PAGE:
In re Rodriguez, 555 B.R. 871, 874 (Bankr. S.D. Fla. Aug. 22, 2016) (Mark) (“[T]his Court will not tolerate attempts to obtain orders disallowing . . . claims if the only basis for the objection is lack of documentation.”).
Hanson v. Antio, LLC (In re Hanson), 526 B.R. 916, 919 (Bankr. M.D. Fla. Mar. 18, 2015) (Glenn) (Assignee of claim did not violate FDCPA when it filed a nondeceptive proof of claim without first giving notice of assignment as required under FDCPA. "Sending a notice under the FDCPA directly to a debtor who has filed a bankruptcy case may constitute an act to recover a debt that violates the automatic stay[.]").
In re Sischo, No. DG 10-08600, 2014 WL 3908627, at *1 (Bankr. W.D. Mich. July 30, 2014) (Dales) (Funds returned to trustee by BAC with notation "service released to: Ocwen" are property treated as unclaimed funds under § 347 and Bankruptcy Rule 3011; claim objection was not proper procedure to force BAC or Ocwen to record a transfer of claim under Bankruptcy Rule 3001(e).).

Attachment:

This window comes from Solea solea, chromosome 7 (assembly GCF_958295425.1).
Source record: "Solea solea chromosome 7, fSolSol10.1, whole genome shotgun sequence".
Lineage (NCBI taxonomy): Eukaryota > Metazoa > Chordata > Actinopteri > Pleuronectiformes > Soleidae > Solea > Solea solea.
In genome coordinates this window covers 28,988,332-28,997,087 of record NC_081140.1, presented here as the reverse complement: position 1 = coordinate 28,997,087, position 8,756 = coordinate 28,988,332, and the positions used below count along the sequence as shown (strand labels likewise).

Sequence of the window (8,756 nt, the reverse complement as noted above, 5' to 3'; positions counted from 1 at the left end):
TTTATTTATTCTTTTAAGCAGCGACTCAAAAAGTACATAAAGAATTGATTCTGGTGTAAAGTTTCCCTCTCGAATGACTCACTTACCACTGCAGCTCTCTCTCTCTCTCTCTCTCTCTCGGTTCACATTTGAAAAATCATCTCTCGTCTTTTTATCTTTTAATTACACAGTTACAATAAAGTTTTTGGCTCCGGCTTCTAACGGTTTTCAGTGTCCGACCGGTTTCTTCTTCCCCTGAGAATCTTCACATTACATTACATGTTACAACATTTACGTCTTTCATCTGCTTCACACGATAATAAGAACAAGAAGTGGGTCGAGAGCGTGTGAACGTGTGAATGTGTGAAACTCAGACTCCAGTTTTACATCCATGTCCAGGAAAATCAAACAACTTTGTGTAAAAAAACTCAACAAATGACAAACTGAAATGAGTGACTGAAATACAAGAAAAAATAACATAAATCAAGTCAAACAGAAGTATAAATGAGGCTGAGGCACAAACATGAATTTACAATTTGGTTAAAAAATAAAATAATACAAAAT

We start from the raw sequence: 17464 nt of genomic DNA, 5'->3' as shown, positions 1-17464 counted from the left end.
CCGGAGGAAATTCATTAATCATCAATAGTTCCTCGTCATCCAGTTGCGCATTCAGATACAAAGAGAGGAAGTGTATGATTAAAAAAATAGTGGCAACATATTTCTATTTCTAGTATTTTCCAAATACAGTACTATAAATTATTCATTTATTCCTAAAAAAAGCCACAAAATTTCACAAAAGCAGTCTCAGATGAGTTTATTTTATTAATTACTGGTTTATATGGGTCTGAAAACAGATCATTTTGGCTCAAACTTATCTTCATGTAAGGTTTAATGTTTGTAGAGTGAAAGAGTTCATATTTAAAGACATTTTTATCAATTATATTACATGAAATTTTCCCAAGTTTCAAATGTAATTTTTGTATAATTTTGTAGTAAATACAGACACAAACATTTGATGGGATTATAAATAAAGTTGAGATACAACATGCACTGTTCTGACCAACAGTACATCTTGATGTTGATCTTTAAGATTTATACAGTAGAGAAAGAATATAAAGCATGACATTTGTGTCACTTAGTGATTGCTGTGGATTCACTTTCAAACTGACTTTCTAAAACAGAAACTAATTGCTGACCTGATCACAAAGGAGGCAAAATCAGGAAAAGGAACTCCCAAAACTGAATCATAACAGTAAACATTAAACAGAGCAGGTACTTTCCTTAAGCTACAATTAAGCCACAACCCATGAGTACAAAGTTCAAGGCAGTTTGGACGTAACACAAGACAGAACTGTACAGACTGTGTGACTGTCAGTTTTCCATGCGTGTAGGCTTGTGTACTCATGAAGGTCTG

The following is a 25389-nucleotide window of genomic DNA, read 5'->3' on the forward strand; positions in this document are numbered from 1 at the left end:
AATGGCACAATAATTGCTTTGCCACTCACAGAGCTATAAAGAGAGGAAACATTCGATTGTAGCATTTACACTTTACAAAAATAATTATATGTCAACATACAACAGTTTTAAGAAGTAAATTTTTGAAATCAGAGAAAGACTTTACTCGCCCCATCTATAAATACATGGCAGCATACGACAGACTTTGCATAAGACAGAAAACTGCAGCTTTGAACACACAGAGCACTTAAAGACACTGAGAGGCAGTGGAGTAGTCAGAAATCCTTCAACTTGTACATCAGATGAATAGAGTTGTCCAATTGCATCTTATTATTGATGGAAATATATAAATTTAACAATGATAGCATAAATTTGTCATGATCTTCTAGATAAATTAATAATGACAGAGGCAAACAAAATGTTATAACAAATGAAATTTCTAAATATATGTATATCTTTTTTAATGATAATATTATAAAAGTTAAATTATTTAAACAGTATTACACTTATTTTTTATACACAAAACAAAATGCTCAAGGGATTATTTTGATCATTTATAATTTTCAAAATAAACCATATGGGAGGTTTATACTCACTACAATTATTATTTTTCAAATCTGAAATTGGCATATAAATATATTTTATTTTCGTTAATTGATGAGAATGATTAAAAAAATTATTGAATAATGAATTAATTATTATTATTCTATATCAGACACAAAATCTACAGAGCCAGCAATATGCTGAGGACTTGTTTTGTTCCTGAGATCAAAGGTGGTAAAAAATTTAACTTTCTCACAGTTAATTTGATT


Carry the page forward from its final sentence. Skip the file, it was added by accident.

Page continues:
In re Walston, No. G10-24902-REB, 2014 WL 2086834, at *3 (Bankr. N.D. Ga. Mar. 17, 2014) (Brizendine) (Challenge to assignment of credit card claims failed when debtor failed to produce any "probative evidence tending to place the claims in dispute or otherwise contradict an allegation essential" to claimant's rights. Creditor's failure to produce original agreement was not fatal; terms were adequately provided by affidavit of one with knowledge of the handling of the transactions.), aff'd, No. 14-14593, 2015 WL 3462325 (11th Cir. June 2, 2015) (Hull, Rosenbaum, Pryor).).